A look back in time…
On October 18, 2014, the Sierra Nevada Mountain Community took a big step towards snow safety. Backcountry enthusiasts, community leaders, industry professionals, and emergency personnel gathered to share knowledge and prepare for the snow season at the first annual California Avalanche Workshop. The goal was to transfer as much expert knowledge as possible. The emphasis on an avalanche workshop is to explain and demonstrate the practical uses that can be adopted to help backcountry snow travelers stay safe. And the first presenter was a doozy. It was about a personal experience of getting caught in a Jackson Hole Avalanche.
Reason For This Workshop
According to the American Avalanche Association, 35 people lost their lives due to avalanches in the 2013-2014 season. With improvements in technology and equipment, more are venturing further into the backcountry away from emergency services. This being the case, Lake Tahoe Community College’s Wilderness Education Coordinator and AIARE instructor, David Reichel, decided to take action. He organized a pre-season avalanche and snow safety awareness workshop at Lake Tahoe Community College in South Lake Tahoe, CA. David felt the need to bring all the different players from each end of the spectrum together to share information in order to help people make better decisions when traveling in this dangerous terrain.
Standing Room Only
It was hard to tell this was the first event of its kind in the area. The workshop was a sellout with standing room only. Looking at the presenters and agenda, there were no questions why. The top snow scientists, forecasters, members of local avalanche centers, pros, and avalanche survivors were all on hand. Many had just returned from the International Snow Science Workshop in Banff, Canada.
The Day After Christmas Tragedy Strikes
The impact of Alex’s story of the Jackson Hole avalanche he was involved in is beyond words. Here’s a brief recap of his experience:
It Seemed Like A Perfect Day
A buddy recently moved to Jackson, WY and invited him out to ski. Not having any ties, Alex decided to head up to Jackson for an adventure. No one had been able to get out in the backcountry for awhile due to the storms pounding the area. On December 26, 2013, the weather had aligned for a perfect day. Bluebird skies. The forecast read moderate avalanche danger. It seemed like the perfect day. Alex met up with his buddy Mike at the tram. Originally, the group was to be four, but when Alex arrived, it had grown to six.
Mad Dash To Get First Tracks
Everyone jumped on the tram to head to the top. At the summit, a set of backcountry gates awaited. Today’s mission? Some untracked couloirs off Cody Peak were the target. The stoke on the tram was electric. AC/DC blared through the speakers as the mass of people sang and talked over the music. Upon exiting the famous Jackson Hole Tram, it was a mad dash to hit the gates for first tracks. Even though the whole group, who had never skied together, had this false sense of security, most did have diverse backcountry knowledge. Some had skied with at least one other in the group and all had emergency avalanche equipment.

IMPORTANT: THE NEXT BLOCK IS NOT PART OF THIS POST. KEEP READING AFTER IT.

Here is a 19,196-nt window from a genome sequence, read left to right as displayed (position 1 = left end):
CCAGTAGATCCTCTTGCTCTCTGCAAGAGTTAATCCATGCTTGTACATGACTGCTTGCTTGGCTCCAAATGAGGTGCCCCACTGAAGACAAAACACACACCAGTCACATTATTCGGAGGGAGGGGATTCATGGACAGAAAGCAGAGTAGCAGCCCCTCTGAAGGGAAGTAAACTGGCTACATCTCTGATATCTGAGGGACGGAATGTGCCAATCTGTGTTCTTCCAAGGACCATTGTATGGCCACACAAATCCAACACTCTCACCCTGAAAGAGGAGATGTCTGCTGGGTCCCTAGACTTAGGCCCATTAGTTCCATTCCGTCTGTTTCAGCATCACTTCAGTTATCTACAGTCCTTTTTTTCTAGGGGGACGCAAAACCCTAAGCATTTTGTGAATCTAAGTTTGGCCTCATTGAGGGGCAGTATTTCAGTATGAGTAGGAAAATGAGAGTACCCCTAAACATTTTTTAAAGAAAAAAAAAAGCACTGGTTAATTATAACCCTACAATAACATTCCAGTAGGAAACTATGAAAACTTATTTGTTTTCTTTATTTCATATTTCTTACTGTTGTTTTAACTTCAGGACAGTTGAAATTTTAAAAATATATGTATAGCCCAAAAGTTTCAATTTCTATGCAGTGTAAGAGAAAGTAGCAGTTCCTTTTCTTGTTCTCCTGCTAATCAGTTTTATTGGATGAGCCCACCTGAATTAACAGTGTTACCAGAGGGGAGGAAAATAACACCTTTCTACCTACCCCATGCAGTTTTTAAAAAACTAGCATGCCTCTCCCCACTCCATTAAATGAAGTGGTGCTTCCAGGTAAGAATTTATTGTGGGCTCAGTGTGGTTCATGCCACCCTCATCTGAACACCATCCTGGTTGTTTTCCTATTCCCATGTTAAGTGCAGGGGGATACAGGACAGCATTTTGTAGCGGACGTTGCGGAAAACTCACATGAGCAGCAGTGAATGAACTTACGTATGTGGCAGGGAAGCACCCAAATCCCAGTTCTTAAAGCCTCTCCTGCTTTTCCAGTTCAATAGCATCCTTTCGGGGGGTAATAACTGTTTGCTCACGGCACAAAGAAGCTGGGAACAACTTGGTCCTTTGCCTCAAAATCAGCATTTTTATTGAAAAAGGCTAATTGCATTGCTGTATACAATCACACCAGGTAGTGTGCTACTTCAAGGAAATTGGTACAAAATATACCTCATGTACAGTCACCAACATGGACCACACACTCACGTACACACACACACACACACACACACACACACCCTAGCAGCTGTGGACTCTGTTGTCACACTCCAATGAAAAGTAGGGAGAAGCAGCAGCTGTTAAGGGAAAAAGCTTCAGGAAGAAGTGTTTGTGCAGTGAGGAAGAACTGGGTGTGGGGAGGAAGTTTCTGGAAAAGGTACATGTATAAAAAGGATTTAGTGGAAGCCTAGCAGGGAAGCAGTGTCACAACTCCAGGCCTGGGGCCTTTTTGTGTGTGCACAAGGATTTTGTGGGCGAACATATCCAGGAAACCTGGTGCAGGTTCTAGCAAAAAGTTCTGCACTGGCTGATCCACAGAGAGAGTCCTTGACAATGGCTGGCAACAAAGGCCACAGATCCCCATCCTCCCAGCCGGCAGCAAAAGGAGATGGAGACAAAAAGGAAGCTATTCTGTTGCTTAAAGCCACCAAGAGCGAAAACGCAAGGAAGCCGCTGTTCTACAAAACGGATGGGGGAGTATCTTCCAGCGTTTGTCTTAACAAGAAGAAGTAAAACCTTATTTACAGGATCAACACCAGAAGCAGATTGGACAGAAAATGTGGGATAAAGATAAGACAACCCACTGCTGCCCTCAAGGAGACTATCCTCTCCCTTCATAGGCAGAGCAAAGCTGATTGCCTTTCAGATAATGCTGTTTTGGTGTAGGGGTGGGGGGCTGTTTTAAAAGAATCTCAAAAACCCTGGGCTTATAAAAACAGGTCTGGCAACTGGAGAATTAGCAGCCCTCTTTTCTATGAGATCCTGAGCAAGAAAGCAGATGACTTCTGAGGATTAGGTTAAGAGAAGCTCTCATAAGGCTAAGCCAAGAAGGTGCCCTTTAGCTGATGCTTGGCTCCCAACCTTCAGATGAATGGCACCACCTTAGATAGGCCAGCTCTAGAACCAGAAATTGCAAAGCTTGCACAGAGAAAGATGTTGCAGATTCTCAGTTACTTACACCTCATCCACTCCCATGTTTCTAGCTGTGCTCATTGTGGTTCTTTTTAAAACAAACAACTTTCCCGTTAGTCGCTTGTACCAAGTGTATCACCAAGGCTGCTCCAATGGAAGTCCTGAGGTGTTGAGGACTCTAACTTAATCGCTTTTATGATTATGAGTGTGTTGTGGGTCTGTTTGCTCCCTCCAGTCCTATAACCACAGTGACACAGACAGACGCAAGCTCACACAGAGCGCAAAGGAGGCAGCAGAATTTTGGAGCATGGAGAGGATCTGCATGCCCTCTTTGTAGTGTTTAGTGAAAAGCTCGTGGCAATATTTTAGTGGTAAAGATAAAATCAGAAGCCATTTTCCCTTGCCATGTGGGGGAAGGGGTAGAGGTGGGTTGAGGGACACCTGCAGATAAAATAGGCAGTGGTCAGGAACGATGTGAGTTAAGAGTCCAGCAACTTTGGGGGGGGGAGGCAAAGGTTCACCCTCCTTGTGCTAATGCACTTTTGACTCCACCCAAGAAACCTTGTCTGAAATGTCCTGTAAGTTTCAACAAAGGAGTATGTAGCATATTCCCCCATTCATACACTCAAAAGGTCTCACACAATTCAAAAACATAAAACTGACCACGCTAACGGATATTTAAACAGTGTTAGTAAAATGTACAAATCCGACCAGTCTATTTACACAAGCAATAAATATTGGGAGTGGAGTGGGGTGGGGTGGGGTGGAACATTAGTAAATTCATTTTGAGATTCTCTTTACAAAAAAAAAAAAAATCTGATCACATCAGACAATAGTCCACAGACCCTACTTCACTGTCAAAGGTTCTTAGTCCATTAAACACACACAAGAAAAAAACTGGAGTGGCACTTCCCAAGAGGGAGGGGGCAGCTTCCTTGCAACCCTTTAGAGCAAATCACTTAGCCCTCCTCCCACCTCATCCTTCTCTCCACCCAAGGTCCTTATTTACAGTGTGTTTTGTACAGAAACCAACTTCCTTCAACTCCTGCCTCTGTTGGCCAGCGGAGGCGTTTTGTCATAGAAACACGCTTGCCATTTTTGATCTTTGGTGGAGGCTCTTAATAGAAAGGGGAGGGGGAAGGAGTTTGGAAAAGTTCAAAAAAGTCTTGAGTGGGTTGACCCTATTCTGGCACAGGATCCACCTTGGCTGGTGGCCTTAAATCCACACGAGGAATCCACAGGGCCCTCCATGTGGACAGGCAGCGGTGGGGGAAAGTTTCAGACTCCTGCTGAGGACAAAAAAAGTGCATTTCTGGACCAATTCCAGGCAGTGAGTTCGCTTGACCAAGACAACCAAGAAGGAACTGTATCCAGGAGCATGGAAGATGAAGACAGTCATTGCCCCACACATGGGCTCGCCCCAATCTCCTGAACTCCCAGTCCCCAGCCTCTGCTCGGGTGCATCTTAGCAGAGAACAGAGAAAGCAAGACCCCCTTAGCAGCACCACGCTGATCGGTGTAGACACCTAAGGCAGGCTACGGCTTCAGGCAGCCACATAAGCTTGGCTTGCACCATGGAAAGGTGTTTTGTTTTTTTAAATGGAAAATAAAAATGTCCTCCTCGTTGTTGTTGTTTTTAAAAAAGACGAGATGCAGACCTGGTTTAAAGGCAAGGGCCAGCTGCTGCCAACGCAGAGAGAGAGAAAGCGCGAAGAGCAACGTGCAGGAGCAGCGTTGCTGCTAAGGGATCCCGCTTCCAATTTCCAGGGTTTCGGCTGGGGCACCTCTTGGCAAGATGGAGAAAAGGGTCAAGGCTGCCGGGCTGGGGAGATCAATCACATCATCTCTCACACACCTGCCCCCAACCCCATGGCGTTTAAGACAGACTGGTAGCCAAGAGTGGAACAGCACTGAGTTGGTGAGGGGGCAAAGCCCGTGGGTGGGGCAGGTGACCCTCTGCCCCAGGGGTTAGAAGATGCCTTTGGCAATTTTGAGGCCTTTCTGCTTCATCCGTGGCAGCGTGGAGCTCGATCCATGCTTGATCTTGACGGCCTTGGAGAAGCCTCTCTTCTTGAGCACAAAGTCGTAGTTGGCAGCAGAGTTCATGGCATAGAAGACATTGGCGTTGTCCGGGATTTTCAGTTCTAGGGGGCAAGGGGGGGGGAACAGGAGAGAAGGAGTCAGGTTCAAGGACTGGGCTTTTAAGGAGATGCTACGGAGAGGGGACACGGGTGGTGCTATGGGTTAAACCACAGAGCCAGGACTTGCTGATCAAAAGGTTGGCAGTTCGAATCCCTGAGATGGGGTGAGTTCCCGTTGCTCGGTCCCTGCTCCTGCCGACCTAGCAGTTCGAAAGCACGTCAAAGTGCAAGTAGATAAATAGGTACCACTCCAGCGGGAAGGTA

Plans Change Without Discussion
On the ascent, someone noticed tracks in the couloir they planned to hit. Without consulting the group, a few decided to change the destination to a still untracked stretch known as Pucker Face. The run is very technical with a considerable cliff band and has even been featured in films. When Alex arrived, one of the members had began to break the cornice to test the avalanche danger. The group joined to assist. A piece of the cornice about half the intended size broke off and bounced down the face. Most were content with the results.
Concern Arises… But Nobody Speaks Up
Alex recalled being uneasy, but since it wasn’t his home mountain and the group not closely coordinating, he didn’t speak up. No further strategy regarding avalanche danger or safety was discussed. There was only eagerness to ski the face. Alex’s buddy Mike offered to do one final test. He volunteered to ski cut the slope to test the stability. Mike made a partial cut and then charged into a hard right turn.
Stoke Turns To Avalanche!
Stoke was high from seeing the spray of that first turn, but by the second and third, it was apparent the snow was moving. Instinct kicked in as Alex tried to spot his friend before he lost a visual when Mike was carried over the cliff. The group made it down to Mike quickly where they were met by a guided party. They all worked together well and located Mike surprisingly fast. His airway was cleared within 16 minutes of the burial, but it was too late. Mike died from suffocation.
All Experienced, But Errors Were Made. How?
Following the event, the group reflected on the main mistakes that lead to the avalanche. They cited these as some of the major factors leading to this accident:
- Group size
- “Moderate” avalanche danger rating
- Poor communication
- Proximity to resort
- No defined leader
It was evident this was difficult for Alex. It was also evident that he didn’t want anyone to have to experience what he did that day. Avalanche awareness is more important to him now than ever. When traveling in the backcountry today, he makes it a point to be organized, points out clues and signs, and ensures group organization to minimize risks.
To read Alex’s full story and lessons learned, check out The Avalanche Review Volume 32, No. 4, April 2014 Pg. 20.
Want To Learn More?
If you’re thinking of heading out into the backcountry for the first time or want to read other stories to learn from, be sure to head over to our comprehensive backcountry section. We highlight everything from how to get started, what kind of gear you’ll need, and local avalanche workshops so you can brush up on your knowledge.